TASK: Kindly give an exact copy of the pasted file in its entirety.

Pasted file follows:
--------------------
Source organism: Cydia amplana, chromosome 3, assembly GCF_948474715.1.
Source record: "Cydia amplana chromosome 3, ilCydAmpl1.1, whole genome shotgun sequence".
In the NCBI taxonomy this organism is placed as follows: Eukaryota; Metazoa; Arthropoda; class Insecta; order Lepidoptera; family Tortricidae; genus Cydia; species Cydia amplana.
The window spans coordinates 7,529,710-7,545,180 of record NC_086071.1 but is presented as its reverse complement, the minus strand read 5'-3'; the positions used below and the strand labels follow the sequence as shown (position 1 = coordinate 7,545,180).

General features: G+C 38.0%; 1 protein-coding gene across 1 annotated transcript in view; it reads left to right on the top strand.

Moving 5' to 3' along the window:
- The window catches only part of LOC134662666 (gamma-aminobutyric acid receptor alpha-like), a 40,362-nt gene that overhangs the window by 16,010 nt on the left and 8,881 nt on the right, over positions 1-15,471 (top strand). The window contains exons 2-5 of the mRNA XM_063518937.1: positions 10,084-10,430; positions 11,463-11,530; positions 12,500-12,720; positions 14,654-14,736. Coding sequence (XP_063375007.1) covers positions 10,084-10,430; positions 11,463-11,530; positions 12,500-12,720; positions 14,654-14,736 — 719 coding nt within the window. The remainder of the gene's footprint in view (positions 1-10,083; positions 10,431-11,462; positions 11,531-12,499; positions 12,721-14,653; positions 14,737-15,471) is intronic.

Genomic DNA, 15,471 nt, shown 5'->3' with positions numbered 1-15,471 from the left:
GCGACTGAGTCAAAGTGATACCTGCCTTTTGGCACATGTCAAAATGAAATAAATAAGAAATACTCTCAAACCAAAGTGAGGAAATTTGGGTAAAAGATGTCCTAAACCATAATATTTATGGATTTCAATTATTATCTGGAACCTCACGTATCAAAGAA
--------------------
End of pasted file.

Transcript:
Source organism: Cydia amplana, chromosome 3, assembly GCF_948474715.1.
Source record: "Cydia amplana chromosome 3, ilCydAmpl1.1, whole genome shotgun sequence".
In the NCBI taxonomy this organism is placed as follows: Eukaryota; Metazoa; Arthropoda; class Insecta; order Lepidoptera; family Tortricidae; genus Cydia; species Cydia amplana.
The window spans coordinates 7,529,710-7,545,180 of record NC_086071.1 but is presented as its reverse complement, the minus strand read 5'-3'; the positions used below and the strand labels follow the sequence as shown (position 1 = coordinate 7,545,180).

General features: G+C 38.0%; 1 protein-coding gene across 1 annotated transcript in view; it reads left to right on the top strand.

Moving 5' to 3' along the window:
- The window catches only part of LOC134662666 (gamma-aminobutyric acid receptor alpha-like), a 40,362-nt gene that overhangs the window by 16,010 nt on the left and 8,881 nt on the right, over positions 1-15,471 (top strand). The window contains exons 2-5 of the mRNA XM_063518937.1: positions 10,084-10,430; positions 11,463-11,530; positions 12,500-12,720; positions 14,654-14,736. Coding sequence (XP_063375007.1) covers positions 10,084-10,430; positions 11,463-11,530; positions 12,500-12,720; positions 14,654-14,736 — 719 coding nt within the window. The remainder of the gene's footprint in view (positions 1-10,083; positions 10,431-11,462; positions 11,531-12,499; positions 12,721-14,653; positions 14,737-15,471) is intronic.

Genomic DNA, 15,471 nt, shown 5'->3' with positions numbered 1-15,471 from the left:
GCGACTGAGTCAAAGTGATACCTGCCTTTTGGCACATGTCAAAATGAAATAAATAAGAAATACTCTCAAACCAAAGTGAGGAAATTTGGGTAAAAGATGTCCTAAACCATAATATTTATGGATTTCAATTATTATCTGGAACCTCACGTATCAAAGAA